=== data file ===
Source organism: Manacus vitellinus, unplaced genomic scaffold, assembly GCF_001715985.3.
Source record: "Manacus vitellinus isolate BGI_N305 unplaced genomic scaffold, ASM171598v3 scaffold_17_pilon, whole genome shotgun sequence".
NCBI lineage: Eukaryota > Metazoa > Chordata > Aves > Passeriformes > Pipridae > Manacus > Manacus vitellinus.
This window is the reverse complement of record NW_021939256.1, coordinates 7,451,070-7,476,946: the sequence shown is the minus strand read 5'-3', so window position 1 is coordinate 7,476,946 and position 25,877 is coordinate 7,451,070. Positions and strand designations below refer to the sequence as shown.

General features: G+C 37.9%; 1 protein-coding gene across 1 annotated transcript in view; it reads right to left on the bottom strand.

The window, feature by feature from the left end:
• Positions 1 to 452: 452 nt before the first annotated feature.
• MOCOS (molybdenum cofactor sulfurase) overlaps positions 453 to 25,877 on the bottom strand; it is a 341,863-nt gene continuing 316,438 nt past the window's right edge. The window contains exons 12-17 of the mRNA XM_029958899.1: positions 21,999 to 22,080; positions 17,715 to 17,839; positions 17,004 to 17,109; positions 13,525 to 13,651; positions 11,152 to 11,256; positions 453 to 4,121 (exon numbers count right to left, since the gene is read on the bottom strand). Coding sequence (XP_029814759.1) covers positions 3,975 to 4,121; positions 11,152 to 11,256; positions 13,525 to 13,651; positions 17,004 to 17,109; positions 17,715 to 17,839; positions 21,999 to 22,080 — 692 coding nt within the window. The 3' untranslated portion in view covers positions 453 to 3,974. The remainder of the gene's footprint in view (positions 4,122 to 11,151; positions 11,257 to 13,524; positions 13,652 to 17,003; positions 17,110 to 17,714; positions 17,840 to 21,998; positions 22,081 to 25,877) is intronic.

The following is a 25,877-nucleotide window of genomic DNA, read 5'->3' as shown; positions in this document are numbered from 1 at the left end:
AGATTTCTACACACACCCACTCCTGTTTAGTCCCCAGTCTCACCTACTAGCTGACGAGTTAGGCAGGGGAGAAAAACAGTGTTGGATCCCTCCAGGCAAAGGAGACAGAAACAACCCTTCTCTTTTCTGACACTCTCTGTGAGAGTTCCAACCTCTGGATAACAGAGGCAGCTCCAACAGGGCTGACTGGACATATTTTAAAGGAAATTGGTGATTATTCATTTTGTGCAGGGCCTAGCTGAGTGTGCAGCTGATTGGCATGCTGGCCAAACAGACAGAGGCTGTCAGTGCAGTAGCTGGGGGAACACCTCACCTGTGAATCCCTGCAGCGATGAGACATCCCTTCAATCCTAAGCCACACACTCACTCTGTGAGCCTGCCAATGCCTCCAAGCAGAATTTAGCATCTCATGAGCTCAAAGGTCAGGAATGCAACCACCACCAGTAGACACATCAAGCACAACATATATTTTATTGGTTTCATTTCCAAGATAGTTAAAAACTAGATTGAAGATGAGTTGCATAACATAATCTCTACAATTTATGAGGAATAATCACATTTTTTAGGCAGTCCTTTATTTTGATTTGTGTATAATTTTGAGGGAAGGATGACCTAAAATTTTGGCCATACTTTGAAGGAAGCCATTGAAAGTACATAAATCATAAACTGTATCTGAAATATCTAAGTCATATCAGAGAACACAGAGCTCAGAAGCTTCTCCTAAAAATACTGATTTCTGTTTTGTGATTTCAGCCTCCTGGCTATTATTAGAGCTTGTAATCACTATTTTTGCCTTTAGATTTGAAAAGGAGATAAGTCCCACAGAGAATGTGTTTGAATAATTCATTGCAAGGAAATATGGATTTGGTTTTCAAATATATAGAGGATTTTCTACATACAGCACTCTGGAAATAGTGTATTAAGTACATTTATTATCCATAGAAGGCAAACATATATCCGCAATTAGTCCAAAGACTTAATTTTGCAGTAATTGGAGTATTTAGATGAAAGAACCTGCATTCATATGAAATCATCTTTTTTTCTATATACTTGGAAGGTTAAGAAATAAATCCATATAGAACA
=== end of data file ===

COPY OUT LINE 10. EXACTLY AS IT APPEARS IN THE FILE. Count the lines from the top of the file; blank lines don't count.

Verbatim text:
AGATTTCTACACACACCCACTCCTGTTTAGTCCCCAGTCTCACCTACTAGCTGACGAGTTAGGCAGGGGAGAAAAACAGTGTTGGATCCCTCCAGGCAAAGGAGACAGAAACAACCCTTCTCTTTTCTGACACTCTCTGTGAGAGTTCCAACCTCTGGATAACAGAGGCAGCTCCAACAGGGCTGACTGGACATATTTTAAAGGAAATTGGTGATTATTCATTTTGTGCAGGGCCTAGCTGAGTGTGCAGCTGATTGGCATGCTGGCCAAACAGACAGAGGCTGTCAGTGCAGTAGCTGGGGGAACACCTCACCTGTGAATCCCTGCAGCGATGAGACATCCCTTCAATCCTAAGCCACACACTCACTCTGTGAGCCTGCCAATGCCTCCAAGCAGAATTTAGCATCTCATGAGCTCAAAGGTCAGGAATGCAACCACCACCAGTAGACACATCAAGCACAACATATATTTTATTGGTTTCATTTCCAAGATAGTTAAAAACTAGATTGAAGATGAGTTGCATAACATAATCTCTACAATTTATGAGGAATAATCACATTTTTTAGGCAGTCCTTTATTTTGATTTGTGTATAATTTTGAGGGAAGGATGACCTAAAATTTTGGCCATACTTTGAAGGAAGCCATTGAAAGTACATAAATCATAAACTGTATCTGAAATATCTAAGTCATATCAGAGAACACAGAGCTCAGAAGCTTCTCCTAAAAATACTGATTTCTGTTTTGTGATTTCAGCCTCCTGGCTATTATTAGAGCTTGTAATCACTATTTTTGCCTTTAGATTTGAAAAGGAGATAAGTCCCACAGAGAATGTGTTTGAATAATTCATTGCAAGGAAATATGGATTTGGTTTTCAAATATATAGAGGATTTTCTACATACAGCACTCTGGAAATAGTGTATTAAGTACATTTATTATCCATAGAAGGCAAACATATATCCGCAATTAGTCCAAAGACTTAATTTTGCAGTAATTGGAGTATTTAGATGAAAGAACCTGCATTCATATGAAATCATCTTTTTTTCTATATACTTGGAAGGTTAAGAAATAAATCCATATAGAACA